The Arrest- 1989

Reading my father’s account of what happened was incredibly bizarre. I have held onto, yet never read his account for almost 15 years. What the hell.

Still as a statue, with a slow, hard heartbeat and a deeply flushed face, I read:

On school nights, we studied and played. (Melissa is an honor student) or we would go for a hike or to a movie or the library. We were involved, as much as possible, in school activities, carnivals, plays, educational events, Brownies, and roller skating. On the weekends we went to museums, on nature hikes, to the zoo, swimming and camping….

We had just finished dinner. Melissa had made chocolate pudding for dessert when she got home after school. It was her first attempt and they were eager to try the pudding. They ate their dessert, which was excellent according to Melissa, while I cleared the table and put the left-overs away. 

We were playing catch. I was lying on my back in the middle of the living room. Melissa was on the stairs to my right and Catherine was to my left by the kitchen. They would throw the balls to me and I’d catch them and throw them back. They started throwing the balls together making them difficult to catch. They would chase the deflected balls and if they got close enough to me I’d grab one of them, tickle them. They were laughing and running around trying to get the balls and throw them at me. We were having a great time. Then one of the balls strayed and broke a porcelain pink flamingo.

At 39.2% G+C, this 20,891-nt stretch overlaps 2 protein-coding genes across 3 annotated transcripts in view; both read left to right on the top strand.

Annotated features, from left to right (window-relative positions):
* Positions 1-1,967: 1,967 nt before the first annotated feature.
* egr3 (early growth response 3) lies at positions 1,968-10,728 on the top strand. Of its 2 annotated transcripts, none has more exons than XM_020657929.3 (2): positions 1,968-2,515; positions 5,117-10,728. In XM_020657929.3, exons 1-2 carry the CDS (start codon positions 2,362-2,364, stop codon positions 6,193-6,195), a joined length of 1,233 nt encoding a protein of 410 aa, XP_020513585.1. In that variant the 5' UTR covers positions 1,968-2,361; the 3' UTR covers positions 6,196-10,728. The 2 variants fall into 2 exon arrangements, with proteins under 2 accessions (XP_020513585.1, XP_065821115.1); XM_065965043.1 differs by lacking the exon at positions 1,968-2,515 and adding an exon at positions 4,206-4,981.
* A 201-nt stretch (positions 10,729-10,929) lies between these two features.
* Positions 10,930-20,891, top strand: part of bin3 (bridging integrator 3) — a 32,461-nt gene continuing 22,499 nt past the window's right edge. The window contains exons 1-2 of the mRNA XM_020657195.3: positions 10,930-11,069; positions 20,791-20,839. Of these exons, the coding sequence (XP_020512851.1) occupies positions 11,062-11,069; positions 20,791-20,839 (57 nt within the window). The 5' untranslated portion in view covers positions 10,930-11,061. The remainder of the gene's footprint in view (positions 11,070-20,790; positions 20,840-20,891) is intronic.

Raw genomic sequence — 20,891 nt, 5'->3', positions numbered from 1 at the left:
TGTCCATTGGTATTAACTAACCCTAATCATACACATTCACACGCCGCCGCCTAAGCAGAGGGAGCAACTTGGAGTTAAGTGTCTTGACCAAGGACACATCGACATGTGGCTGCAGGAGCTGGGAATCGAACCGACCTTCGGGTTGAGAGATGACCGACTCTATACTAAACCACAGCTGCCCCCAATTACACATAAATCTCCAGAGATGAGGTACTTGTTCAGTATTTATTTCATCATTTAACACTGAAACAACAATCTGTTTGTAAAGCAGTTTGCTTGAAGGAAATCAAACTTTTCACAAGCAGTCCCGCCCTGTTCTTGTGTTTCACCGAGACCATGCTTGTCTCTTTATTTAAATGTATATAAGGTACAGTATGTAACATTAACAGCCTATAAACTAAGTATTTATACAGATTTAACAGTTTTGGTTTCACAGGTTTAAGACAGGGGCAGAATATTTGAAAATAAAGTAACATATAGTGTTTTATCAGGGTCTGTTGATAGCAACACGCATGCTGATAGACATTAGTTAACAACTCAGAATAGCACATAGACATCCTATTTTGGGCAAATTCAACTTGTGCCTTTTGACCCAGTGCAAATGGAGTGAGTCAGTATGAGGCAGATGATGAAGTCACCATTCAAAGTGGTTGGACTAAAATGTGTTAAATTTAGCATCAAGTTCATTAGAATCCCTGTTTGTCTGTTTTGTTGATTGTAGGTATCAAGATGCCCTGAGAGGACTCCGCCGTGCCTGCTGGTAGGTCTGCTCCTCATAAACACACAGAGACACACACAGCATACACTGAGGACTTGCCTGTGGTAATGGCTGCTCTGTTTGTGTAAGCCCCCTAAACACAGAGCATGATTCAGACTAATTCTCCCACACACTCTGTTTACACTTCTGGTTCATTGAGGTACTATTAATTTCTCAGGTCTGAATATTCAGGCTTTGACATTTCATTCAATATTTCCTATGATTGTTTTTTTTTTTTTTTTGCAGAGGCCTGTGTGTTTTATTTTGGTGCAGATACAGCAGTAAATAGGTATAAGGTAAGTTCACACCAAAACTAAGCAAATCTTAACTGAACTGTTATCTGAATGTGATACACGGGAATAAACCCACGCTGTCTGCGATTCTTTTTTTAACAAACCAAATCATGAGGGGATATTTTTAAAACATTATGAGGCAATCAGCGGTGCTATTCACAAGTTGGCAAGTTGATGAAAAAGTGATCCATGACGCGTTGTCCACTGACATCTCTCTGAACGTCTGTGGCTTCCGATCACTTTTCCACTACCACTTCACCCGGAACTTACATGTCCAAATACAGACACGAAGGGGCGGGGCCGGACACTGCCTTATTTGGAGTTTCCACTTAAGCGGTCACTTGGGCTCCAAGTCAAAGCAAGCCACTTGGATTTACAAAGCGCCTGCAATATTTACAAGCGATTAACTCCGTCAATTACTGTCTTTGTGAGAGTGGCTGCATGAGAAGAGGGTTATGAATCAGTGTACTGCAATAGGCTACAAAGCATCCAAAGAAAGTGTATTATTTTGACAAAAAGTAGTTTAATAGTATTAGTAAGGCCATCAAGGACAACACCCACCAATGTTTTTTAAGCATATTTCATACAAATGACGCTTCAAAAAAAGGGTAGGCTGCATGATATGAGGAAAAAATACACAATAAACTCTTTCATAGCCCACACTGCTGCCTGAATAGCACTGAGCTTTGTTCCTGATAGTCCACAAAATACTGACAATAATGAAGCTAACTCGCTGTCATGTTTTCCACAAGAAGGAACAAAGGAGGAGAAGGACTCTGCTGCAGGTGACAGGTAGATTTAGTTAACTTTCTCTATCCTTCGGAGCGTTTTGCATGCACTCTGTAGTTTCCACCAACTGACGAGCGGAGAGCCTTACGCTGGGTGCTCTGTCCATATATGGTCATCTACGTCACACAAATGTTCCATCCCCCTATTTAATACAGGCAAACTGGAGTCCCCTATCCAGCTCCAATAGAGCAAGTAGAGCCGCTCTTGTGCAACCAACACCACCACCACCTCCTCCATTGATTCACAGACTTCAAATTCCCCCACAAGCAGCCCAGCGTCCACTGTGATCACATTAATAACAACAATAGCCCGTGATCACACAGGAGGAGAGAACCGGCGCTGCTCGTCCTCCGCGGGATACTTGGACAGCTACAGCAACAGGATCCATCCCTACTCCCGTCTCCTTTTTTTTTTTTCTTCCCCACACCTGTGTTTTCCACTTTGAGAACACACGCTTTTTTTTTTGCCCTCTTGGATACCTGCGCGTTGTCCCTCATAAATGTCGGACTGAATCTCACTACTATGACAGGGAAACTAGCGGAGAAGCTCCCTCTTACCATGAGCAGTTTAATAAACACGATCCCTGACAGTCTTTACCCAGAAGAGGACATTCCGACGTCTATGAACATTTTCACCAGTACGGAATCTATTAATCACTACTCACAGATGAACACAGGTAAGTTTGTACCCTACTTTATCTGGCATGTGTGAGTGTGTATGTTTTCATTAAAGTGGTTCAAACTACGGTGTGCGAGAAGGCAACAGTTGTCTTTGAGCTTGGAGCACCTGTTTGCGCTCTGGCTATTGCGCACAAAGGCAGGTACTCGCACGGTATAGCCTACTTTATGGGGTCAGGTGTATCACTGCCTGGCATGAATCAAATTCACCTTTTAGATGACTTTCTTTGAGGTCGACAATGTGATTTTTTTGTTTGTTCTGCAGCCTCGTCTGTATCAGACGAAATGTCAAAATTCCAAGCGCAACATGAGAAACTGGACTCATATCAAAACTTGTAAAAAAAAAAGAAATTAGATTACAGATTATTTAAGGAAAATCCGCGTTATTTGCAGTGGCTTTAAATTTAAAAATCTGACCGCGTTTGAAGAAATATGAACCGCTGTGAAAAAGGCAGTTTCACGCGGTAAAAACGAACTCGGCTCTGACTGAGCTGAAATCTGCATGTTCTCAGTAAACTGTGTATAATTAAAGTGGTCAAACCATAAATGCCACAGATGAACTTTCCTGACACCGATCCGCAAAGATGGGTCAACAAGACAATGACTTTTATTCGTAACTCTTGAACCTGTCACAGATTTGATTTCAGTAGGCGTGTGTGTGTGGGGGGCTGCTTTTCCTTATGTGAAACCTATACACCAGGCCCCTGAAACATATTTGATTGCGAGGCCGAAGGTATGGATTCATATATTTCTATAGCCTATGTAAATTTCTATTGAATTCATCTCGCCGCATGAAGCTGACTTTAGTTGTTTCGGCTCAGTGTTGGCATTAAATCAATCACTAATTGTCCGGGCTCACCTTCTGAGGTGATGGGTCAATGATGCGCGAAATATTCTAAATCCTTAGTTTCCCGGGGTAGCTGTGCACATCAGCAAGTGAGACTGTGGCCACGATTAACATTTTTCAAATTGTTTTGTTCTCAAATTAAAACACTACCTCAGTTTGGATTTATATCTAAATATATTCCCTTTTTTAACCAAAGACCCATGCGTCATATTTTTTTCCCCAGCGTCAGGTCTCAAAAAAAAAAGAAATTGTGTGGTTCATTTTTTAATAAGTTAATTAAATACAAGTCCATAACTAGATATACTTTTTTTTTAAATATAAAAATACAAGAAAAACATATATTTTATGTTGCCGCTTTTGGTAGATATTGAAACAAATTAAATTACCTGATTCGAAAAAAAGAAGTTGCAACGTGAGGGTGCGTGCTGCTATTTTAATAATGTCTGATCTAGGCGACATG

We decided it was time for a break and Melissa turned on a show about baby animals. I went into the kitchen to get my pudding. I noticed a police cruiser parked across the street and then another one went by and turned the corner. I went into the bedroom on the side of the house to find out what was going on and I saw another police cruiser. 

He would never eat that pudding and I would not see my father for another 12 years. My sister and I watched as the police handcuffed my father, led him out to the patrol car, and drove away. Our noses left marks on the living room windows as our breath frosted the cold glass.

The next day my mother and grandfather would come to get us. We were frightened- these people were strangers to us.

Alongside my father’s notes, there are several letters from himself and friends pleading for information from the court and social workers. The tone is desperate and anxious. Yet, he gave up the search after that year- feeling defeated and overwhelmed. He was always a man with a good heart and it breaks mine that he could not find it within himself to keep trying to find us.


I can’t believe that no one even knows where these children are and what kind of care they are receiving… These children are victims and have no say in their life. Please help them.

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